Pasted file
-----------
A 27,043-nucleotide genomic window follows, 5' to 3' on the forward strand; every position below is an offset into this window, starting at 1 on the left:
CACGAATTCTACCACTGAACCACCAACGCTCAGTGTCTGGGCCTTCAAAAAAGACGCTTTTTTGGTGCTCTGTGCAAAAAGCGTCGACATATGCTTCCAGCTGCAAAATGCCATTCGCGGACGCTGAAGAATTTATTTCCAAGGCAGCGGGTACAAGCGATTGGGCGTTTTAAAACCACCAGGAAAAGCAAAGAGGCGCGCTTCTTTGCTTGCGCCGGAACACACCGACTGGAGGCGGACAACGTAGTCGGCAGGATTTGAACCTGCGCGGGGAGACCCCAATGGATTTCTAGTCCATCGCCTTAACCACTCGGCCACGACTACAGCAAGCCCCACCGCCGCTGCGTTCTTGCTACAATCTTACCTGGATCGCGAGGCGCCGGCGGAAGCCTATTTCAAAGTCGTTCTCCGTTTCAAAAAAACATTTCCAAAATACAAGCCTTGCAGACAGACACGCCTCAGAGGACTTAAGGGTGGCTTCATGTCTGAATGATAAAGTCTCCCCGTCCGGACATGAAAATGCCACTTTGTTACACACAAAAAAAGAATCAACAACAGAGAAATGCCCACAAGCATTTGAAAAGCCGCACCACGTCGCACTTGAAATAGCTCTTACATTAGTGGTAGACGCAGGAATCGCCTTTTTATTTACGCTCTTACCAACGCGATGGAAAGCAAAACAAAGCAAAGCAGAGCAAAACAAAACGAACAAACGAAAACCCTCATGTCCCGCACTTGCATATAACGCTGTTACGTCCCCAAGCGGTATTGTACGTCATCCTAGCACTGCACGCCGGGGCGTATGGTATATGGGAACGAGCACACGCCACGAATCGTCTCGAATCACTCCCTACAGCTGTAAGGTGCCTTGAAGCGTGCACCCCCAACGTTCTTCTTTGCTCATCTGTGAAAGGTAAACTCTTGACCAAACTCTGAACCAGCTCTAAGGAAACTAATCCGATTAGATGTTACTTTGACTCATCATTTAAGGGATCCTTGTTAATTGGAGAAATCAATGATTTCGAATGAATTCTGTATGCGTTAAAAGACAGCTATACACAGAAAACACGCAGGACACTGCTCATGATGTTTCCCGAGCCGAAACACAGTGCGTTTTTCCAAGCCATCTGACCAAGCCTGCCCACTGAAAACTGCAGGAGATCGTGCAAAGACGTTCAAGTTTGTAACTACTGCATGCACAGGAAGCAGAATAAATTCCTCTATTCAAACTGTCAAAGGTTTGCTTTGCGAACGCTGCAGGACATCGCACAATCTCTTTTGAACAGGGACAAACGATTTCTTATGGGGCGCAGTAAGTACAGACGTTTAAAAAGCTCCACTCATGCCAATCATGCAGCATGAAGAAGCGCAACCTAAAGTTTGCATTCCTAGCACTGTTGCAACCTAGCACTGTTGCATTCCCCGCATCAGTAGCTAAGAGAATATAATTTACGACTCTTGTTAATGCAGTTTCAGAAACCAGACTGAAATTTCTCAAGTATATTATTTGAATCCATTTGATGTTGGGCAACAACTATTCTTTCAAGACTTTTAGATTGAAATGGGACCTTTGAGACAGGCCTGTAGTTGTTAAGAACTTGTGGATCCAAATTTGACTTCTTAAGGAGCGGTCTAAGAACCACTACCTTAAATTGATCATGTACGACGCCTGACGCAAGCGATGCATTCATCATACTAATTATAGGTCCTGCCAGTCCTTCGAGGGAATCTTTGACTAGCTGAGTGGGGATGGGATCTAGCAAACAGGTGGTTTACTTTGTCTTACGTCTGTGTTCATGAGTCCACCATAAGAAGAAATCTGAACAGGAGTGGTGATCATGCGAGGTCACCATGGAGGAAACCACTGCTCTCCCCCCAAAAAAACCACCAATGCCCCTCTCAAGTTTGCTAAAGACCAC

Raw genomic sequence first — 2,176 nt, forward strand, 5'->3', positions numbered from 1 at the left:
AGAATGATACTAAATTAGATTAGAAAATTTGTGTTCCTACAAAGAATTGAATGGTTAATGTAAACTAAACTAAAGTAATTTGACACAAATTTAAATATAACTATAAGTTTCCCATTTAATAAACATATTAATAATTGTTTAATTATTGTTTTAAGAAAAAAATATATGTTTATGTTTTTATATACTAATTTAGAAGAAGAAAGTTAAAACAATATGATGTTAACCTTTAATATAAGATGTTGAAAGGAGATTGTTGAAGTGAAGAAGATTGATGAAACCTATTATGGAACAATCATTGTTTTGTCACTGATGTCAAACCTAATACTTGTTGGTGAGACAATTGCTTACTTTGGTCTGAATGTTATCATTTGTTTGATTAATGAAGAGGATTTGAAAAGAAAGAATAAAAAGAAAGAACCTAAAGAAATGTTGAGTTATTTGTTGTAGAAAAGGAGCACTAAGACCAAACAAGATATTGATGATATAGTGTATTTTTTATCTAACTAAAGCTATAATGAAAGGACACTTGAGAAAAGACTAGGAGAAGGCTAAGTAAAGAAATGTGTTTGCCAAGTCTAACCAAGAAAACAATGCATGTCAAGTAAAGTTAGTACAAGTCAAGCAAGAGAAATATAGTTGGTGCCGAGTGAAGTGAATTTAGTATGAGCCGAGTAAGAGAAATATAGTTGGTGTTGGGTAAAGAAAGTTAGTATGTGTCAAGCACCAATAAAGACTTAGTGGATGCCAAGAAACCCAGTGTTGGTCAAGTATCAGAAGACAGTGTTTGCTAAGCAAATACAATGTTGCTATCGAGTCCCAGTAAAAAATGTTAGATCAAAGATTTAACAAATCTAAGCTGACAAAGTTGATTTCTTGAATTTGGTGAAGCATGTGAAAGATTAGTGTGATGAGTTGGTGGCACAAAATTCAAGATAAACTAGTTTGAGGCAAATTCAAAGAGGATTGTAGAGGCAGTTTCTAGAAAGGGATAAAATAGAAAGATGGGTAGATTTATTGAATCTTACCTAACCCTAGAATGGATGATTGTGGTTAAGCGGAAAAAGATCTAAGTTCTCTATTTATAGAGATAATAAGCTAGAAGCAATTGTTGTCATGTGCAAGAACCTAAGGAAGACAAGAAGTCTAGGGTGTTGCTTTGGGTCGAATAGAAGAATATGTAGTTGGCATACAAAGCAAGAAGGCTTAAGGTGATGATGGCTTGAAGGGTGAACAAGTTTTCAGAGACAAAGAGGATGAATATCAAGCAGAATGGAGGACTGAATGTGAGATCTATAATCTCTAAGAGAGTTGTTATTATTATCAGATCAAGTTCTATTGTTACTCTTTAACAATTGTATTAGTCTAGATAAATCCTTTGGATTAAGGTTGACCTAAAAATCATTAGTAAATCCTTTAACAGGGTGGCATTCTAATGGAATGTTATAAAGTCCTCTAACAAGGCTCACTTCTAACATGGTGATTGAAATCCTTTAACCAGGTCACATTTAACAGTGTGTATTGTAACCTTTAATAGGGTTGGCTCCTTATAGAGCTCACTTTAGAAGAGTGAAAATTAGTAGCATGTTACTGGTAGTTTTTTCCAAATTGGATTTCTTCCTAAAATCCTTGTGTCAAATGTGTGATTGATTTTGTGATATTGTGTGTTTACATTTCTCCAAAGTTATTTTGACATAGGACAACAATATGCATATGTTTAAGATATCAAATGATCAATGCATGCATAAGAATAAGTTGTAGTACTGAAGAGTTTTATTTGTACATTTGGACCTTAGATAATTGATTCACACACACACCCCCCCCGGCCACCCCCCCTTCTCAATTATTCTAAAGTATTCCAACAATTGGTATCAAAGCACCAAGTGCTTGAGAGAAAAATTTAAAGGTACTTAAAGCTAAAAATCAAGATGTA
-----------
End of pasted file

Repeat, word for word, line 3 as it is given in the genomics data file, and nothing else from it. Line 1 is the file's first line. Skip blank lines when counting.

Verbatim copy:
Raw genomic sequence first — 2,176 nt, forward strand, 5'->3', positions numbered from 1 at the left: